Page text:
Stolen credit cards used at 12 stores leads to charges for Alice Springs man after allegedly stealing car

by | Nov 9, 2020 | Cops | 0 comments

Police have charged a 22-year-old man with 12 counts of deception after spending more than $1,000 across 12 stores in Alice Springs using stolen credit cards.

Detective Senior Sergeant Rob Jordan said the man and an unknown accomplice obtained one of the stolen credit cards after they broke into a house in Gillen on October 27. It was later revealed that more than $1,000 had already been spent with the cards for different purchases in Alice Springs.

In a separate unlawful entry, police further alleged that the same man stole another credit card at an arts centre on Larapinta Drive on November 6. Nearly $80 had been spent on the card, Sgt Jordan said.

He said CCTV footage was reviewed by Strike Force Viper that helped lead to the man’s arrest after he was was seen allegedly driving a stolen vehicle in the Gillen suburb on Friday night.

Officers used a drone to follow the stolen vehicle and the man was located and arrested at a house in Larapinta. But police did not mention the man’s alleged accomplice.

The man will appear before the Alice Springs Local Court at an undisclosed date to face multiple charges including 12 counts of obtaining benefit by deception, damage to property, going armed in public, and stealing among others.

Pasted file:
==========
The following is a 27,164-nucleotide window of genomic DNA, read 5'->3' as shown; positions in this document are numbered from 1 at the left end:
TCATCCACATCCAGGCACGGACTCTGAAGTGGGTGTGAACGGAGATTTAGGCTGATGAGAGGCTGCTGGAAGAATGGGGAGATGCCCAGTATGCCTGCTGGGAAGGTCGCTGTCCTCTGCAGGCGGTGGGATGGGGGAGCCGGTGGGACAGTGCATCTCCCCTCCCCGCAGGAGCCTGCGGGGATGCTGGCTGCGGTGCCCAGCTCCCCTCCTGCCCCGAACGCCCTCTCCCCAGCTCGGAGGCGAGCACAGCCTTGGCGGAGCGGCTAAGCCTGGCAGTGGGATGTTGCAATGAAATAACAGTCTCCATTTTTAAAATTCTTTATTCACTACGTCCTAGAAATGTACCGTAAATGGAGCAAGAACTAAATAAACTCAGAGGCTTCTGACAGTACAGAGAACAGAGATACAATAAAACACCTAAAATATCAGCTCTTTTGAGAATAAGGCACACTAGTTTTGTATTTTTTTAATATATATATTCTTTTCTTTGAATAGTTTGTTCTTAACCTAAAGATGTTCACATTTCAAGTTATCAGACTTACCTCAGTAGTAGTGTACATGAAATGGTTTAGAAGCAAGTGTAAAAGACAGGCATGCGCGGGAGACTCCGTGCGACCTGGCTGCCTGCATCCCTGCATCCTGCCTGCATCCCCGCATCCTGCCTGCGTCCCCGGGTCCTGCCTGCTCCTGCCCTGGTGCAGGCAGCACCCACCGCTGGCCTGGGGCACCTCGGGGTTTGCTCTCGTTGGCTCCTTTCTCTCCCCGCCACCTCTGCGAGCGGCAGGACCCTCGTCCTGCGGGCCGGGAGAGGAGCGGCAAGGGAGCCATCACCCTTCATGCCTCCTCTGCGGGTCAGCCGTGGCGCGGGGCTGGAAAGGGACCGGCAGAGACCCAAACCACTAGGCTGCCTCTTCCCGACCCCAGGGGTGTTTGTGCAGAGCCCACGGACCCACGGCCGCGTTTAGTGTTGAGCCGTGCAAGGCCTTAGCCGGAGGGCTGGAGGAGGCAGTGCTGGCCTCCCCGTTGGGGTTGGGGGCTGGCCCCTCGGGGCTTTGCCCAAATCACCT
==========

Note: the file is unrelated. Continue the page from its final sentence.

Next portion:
Meanwhile, Strike Force Viper detectives also apprehended a 12-year-old boy in relation to an alleged attempted unlawful entry of a home in Larapinta on Sunday.

Sgt Jordan said the resident of a home in Larapinta saw four offenders forcefully entering their house and took photos of them then called the police.

Police in the area have arrived on scene and gave chase, apprehending a 12-year-old boy. Three other youth meanwhile remain on the loose.

The boy was taken to the Alice Springs Watch House and charged with one count each of attempted unlawful entry, damage to property, and trespassing on premises.

He will be dealt with under the Youth Justice Act.

“If it wasn’t for the occupant of the house taking good photos of the offender then he may well still be at large,” Sgt Jordan said.

“I encourage anyone having photos of these people breaking the law to provide them to police.”

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